Kim Nam-il, dean of the college of Korean medicine at Kyung Hee University, recently published “Cultural History of Korean Herbal Medicinal Skin Care Products,” which states the effects of herbal medicinal skin care products and historical research into old beauty treatments.
“In traditional Korean medicine, the face represents your whole body. If there’s skin trouble that means your stomach is not functioning well,” said Kim in a phone interview with The Korea Herald.
According to the book, 18th-century royal physician Hong Wook-ho diagnosed stomach problems by simply observing the color of the king’s face.
Korean medicine considers a layer of skin care product on the skin as preventing diseases or viruses from entering the body through the skin. “In traditional Korean medicine, the skin is the passage through which bad energy enters the body. So having a layer on the skin prevents diseases and viruses coming into the body,” he said.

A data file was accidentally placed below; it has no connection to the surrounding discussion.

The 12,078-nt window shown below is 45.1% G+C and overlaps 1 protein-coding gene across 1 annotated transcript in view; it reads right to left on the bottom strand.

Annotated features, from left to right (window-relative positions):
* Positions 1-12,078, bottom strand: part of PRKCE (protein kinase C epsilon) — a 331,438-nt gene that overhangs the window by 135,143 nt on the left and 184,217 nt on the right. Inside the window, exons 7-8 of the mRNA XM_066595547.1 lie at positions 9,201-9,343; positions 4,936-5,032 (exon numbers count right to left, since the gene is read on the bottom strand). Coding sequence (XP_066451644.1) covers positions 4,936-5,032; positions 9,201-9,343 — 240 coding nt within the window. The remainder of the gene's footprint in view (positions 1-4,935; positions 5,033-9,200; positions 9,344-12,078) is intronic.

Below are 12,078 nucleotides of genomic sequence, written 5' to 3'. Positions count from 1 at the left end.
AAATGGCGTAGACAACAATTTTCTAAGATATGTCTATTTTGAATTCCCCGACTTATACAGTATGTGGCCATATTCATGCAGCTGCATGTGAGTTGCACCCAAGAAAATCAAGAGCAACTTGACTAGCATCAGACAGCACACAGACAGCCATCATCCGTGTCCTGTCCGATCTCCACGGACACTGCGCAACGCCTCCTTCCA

Wrinkled skin is viewed as the result of the lack of body fluid and “Donguibogam” details the aging process of women.
“Women reach the healthiest state when they are 28 as bones and muscles become strong and the growth of hair peaks. But as they reach 35, their energy is reduced, which results in losing vitality in skin and hair. At 42, the face withers as their energy weakens and the hair starts to turn white,” writes Joseon court physician Heo Jun in the medical text.
|Micro-deep intensive lifting cream and patch (Sulwhasoo)|